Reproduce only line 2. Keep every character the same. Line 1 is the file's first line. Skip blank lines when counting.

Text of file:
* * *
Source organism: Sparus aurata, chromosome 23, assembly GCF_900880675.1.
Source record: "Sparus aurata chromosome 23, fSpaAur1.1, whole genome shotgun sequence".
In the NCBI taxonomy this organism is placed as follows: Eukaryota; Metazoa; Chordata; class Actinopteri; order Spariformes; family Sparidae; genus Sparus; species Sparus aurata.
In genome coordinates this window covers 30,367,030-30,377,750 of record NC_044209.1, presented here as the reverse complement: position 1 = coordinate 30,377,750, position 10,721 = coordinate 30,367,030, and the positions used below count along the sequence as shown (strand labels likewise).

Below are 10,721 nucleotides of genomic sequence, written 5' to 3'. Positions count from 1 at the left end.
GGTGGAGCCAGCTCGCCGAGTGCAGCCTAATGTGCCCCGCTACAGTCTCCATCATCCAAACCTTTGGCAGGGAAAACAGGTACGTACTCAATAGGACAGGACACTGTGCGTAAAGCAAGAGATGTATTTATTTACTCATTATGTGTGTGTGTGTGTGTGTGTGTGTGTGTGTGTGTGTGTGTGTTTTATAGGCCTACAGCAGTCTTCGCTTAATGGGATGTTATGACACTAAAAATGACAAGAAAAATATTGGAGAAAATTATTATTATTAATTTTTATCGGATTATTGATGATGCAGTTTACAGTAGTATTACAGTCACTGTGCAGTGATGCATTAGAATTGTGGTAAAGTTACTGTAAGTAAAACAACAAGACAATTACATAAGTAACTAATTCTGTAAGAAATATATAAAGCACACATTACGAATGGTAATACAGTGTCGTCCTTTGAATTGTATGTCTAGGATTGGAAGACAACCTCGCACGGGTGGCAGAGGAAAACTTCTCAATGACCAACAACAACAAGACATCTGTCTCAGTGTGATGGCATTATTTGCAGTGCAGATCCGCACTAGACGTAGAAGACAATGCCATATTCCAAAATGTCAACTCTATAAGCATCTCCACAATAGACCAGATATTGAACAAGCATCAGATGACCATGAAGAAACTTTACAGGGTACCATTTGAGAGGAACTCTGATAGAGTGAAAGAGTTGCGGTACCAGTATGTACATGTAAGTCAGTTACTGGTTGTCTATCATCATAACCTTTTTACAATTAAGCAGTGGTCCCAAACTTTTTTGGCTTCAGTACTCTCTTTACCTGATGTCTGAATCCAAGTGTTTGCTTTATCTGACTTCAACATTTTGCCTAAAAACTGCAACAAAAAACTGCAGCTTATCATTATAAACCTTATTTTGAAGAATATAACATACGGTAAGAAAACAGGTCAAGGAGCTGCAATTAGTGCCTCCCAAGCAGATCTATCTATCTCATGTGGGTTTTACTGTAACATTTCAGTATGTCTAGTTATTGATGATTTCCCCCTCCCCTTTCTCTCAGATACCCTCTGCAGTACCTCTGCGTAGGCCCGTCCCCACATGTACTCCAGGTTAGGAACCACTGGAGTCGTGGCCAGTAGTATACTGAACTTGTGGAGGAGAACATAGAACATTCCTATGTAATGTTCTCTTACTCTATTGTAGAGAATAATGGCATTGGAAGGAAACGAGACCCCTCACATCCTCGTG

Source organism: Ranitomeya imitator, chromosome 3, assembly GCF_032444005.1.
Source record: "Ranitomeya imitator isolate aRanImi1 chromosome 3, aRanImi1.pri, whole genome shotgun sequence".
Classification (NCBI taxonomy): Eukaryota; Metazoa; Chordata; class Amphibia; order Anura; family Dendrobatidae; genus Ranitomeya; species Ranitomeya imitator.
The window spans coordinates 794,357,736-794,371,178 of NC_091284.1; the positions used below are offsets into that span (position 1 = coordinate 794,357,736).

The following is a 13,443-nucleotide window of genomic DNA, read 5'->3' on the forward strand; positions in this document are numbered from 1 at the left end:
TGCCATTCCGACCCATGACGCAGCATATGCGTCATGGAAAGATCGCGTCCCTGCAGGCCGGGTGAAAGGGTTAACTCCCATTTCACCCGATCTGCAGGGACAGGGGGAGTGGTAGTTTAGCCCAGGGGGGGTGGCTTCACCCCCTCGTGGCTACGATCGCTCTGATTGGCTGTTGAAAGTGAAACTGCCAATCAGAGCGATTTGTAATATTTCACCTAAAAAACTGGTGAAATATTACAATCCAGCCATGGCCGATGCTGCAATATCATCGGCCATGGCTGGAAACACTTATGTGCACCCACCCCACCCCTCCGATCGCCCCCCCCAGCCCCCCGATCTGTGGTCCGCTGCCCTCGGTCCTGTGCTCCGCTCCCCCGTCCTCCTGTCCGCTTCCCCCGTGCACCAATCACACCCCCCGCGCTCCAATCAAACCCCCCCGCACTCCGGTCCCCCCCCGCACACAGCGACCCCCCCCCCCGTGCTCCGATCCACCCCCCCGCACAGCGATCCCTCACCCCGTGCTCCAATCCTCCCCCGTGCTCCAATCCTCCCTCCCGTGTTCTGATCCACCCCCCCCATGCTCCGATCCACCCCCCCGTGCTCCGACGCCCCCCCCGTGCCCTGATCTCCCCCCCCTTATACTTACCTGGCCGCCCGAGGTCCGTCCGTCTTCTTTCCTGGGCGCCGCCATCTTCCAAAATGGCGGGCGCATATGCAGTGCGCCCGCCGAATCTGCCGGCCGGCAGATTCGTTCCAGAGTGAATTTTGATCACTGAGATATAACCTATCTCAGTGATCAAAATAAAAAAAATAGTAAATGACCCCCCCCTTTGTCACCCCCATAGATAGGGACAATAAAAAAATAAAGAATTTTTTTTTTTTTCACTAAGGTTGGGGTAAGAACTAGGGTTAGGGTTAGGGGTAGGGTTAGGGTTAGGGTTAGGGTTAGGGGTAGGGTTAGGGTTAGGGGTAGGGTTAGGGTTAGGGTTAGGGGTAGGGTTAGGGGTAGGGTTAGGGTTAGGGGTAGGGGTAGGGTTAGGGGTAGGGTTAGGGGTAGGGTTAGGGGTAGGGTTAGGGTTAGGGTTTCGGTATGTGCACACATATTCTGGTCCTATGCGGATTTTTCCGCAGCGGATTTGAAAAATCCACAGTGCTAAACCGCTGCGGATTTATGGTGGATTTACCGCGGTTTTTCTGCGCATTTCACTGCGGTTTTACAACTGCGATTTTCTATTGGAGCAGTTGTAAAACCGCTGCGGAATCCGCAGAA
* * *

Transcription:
Source record: "Sparus aurata chromosome 23, fSpaAur1.1, whole genome shotgun sequence".